Advertisement

Neurosurgical Review

, Volume 29, Issue 4, pp 251–264 | Cite as

Unraveling the riddle of syringomyelia

  • Dan GreitzEmail author
Review

Abstract

The pathophysiology of syringomyelia development is not fully understood. Current prevailing theories suggest that increased pulse pressure in the subarachnoid space forces cerebrospinal fluid (CSF) through the spinal cord into the syrinx. It is generally accepted that the syrinx consists of CSF. The here-proposed intramedullary pulse pressure theory instead suggests that syringomyelia is caused by increased pulse pressure in the spinal cord and that the syrinx consists of extracellular fluid. A new principle is introduced implying that the distending force in the production of syringomyelia is a relative increase in pulse pressure in the spinal cord compared to that in the nearby subarachnoid space. The formation of a syrinx then occurs by the accumulation of extracellular fluid in the distended cord. A previously unrecognized mechanism for syrinx formation, the Bernoulli theorem, is also described. The Bernoulli theorem or the Venturi effect states that the regional increase in fluid velocity in a narrowed flow channel decreases fluid pressure. In Chiari I malformations, the systolic CSF pulse pressure and downward motion of the cerebellar tonsils are significantly increased. This leads to increased spinal CSF velocities and, as a consequence of the Bernoulli theorem, decreased fluid pressure in narrow regions of the spinal CSF pathways. The resulting relatively low CSF pressure in the narrowed CSF pathway causes a suction effect on the spinal cord that distends the cord during each systole. Syringomyelia develops by the accumulation of extracellular fluid in the distended cord. In posttraumatic syringomyelia, the downwards directed systolic CSF pulse pressure is transmitted and reflected into the spinal cord below and above the traumatic subarachnoid blockage, respectively. The ensuing increase in intramedullary pulse pressure distends the spinal cord and causes syringomyelia on both sides of the blockage. The here-proposed concept has the potential to unravel the riddle of syringomyelia and affords explanations to previously unanswered clinical and theoretical problems with syringomyelia. It also explains why syringomyelia associated with Chiari I malformations may develop in any part of the spinal cord including the medullary conus. Syringomyelia thus preferentially develops where the systolic CSF flow causes a suction effect on the spinal cord, i.e., at or immediately caudal to physiological or pathological encroachments of the spinal subarachnoid space.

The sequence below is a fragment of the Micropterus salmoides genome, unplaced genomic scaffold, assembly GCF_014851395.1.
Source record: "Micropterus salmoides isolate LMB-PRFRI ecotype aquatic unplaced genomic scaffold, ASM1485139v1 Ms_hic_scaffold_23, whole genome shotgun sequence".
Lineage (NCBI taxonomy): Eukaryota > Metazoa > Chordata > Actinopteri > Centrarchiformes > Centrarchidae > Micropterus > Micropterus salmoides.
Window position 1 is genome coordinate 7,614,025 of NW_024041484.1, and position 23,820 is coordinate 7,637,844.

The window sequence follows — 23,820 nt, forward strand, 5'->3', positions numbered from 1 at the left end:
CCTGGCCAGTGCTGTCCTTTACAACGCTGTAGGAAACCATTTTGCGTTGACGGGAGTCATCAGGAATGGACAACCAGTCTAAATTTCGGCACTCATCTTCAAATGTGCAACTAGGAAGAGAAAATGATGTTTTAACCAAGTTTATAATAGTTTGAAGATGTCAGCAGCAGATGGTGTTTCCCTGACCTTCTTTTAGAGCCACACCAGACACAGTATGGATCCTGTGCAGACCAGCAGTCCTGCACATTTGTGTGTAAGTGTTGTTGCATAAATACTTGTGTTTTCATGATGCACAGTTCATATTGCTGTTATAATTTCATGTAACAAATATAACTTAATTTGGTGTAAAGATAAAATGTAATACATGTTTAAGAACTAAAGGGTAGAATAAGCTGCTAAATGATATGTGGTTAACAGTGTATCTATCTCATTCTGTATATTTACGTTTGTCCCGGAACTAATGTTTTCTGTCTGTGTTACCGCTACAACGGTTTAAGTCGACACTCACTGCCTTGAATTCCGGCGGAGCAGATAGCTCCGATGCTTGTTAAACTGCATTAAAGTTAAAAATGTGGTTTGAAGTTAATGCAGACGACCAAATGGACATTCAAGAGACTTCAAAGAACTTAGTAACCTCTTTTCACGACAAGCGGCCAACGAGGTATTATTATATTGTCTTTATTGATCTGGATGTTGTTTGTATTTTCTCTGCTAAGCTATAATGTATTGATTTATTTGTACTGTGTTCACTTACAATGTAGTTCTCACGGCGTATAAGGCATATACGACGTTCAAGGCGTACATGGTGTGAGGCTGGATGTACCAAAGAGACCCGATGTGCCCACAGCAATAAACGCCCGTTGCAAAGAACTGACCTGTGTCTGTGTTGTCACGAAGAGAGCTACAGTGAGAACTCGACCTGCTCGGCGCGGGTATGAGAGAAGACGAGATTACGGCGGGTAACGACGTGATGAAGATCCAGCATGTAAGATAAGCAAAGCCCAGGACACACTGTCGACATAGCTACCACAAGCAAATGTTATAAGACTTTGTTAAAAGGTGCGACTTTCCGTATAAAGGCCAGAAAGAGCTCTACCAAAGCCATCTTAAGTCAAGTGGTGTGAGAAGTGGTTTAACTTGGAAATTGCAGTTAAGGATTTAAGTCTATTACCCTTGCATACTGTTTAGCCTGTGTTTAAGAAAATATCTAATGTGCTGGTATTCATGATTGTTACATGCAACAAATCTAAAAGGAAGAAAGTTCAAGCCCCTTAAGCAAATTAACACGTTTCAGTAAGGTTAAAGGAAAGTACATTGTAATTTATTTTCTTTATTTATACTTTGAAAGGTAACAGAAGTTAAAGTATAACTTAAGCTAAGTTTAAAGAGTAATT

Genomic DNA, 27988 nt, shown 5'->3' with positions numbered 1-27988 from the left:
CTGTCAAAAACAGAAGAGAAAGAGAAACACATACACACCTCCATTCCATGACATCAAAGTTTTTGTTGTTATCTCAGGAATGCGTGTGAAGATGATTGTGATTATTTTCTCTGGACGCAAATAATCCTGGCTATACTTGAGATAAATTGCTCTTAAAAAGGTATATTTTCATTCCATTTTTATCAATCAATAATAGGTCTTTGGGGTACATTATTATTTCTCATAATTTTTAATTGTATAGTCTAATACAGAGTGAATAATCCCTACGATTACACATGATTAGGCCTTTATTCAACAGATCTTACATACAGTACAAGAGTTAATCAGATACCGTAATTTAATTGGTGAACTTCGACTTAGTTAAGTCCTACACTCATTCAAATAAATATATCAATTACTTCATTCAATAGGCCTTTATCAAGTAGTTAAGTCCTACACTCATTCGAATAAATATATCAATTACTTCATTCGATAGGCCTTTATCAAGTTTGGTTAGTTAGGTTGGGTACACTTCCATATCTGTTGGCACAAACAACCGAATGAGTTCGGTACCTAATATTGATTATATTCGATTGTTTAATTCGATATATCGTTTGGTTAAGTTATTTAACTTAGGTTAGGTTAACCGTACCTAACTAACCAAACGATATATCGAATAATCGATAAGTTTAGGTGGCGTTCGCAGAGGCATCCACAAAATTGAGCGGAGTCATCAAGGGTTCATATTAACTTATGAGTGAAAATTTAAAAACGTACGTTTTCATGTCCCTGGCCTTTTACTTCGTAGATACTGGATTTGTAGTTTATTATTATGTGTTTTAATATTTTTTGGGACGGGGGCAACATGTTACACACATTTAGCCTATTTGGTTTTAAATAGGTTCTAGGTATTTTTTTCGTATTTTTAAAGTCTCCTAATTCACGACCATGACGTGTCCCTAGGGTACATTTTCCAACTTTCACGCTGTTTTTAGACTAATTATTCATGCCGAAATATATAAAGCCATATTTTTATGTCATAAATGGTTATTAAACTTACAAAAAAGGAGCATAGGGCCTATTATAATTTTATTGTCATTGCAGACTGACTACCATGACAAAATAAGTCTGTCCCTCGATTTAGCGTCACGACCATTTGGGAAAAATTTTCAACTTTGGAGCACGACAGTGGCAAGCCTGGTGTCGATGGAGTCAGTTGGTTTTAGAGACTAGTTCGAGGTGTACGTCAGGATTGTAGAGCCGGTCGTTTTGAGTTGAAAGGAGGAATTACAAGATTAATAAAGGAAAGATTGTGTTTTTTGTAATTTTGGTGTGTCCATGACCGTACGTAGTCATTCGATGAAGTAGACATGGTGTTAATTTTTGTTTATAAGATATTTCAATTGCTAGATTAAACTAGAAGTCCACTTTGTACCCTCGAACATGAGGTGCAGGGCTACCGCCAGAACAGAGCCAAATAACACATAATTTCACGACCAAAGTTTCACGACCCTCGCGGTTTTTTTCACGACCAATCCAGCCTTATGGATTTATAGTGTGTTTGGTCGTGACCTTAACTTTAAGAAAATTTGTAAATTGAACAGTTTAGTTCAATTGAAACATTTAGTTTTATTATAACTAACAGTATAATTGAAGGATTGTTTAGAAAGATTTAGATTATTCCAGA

Keywords